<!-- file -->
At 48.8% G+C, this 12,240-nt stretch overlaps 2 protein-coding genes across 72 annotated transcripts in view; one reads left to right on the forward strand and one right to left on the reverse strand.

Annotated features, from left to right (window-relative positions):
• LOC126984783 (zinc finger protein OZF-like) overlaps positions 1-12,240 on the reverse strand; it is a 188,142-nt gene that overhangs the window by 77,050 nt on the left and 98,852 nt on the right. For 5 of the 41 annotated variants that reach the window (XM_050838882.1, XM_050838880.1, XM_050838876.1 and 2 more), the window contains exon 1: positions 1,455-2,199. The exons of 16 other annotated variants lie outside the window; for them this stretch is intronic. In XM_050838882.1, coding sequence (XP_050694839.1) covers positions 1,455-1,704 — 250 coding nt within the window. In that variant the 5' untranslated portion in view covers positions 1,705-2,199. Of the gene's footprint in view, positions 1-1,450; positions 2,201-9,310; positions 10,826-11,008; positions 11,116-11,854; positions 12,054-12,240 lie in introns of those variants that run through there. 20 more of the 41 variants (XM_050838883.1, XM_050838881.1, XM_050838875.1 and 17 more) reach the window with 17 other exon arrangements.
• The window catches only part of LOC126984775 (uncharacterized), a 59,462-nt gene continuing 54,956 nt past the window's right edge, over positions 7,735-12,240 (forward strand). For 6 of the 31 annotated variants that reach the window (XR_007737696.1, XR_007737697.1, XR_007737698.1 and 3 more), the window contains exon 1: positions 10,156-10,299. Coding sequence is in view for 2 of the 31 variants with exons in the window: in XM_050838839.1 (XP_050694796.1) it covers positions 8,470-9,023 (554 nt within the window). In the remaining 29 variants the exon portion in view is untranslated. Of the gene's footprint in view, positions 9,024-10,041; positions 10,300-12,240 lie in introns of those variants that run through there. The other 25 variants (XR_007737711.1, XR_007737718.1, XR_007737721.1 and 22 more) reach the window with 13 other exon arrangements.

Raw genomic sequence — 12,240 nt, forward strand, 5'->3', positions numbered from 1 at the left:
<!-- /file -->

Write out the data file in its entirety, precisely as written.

At 48.8% G+C, this 12,240-nt stretch overlaps 2 protein-coding genes across 72 annotated transcripts in view; one reads left to right on the forward strand and one right to left on the reverse strand.

Annotated features, from left to right (window-relative positions):
• LOC126984783 (zinc finger protein OZF-like) overlaps positions 1-12,240 on the reverse strand; it is a 188,142-nt gene that overhangs the window by 77,050 nt on the left and 98,852 nt on the right. For 5 of the 41 annotated variants that reach the window (XM_050838882.1, XM_050838880.1, XM_050838876.1 and 2 more), the window contains exon 1: positions 1,455-2,199. The exons of 16 other annotated variants lie outside the window; for them this stretch is intronic. In XM_050838882.1, coding sequence (XP_050694839.1) covers positions 1,455-1,704 — 250 coding nt within the window. In that variant the 5' untranslated portion in view covers positions 1,705-2,199. Of the gene's footprint in view, positions 1-1,450; positions 2,201-9,310; positions 10,826-11,008; positions 11,116-11,854; positions 12,054-12,240 lie in introns of those variants that run through there. 20 more of the 41 variants (XM_050838883.1, XM_050838881.1, XM_050838875.1 and 17 more) reach the window with 17 other exon arrangements.
• The window catches only part of LOC126984775 (uncharacterized), a 59,462-nt gene continuing 54,956 nt past the window's right edge, over positions 7,735-12,240 (forward strand). For 6 of the 31 annotated variants that reach the window (XR_007737696.1, XR_007737697.1, XR_007737698.1 and 3 more), the window contains exon 1: positions 10,156-10,299. Coding sequence is in view for 2 of the 31 variants with exons in the window: in XM_050838839.1 (XP_050694796.1) it covers positions 8,470-9,023 (554 nt within the window). In the remaining 29 variants the exon portion in view is untranslated. Of the gene's footprint in view, positions 9,024-10,041; positions 10,300-12,240 lie in introns of those variants that run through there. The other 25 variants (XR_007737711.1, XR_007737718.1, XR_007737721.1 and 22 more) reach the window with 13 other exon arrangements.

Raw genomic sequence — 12,240 nt, forward strand, 5'->3', positions numbered from 1 at the left: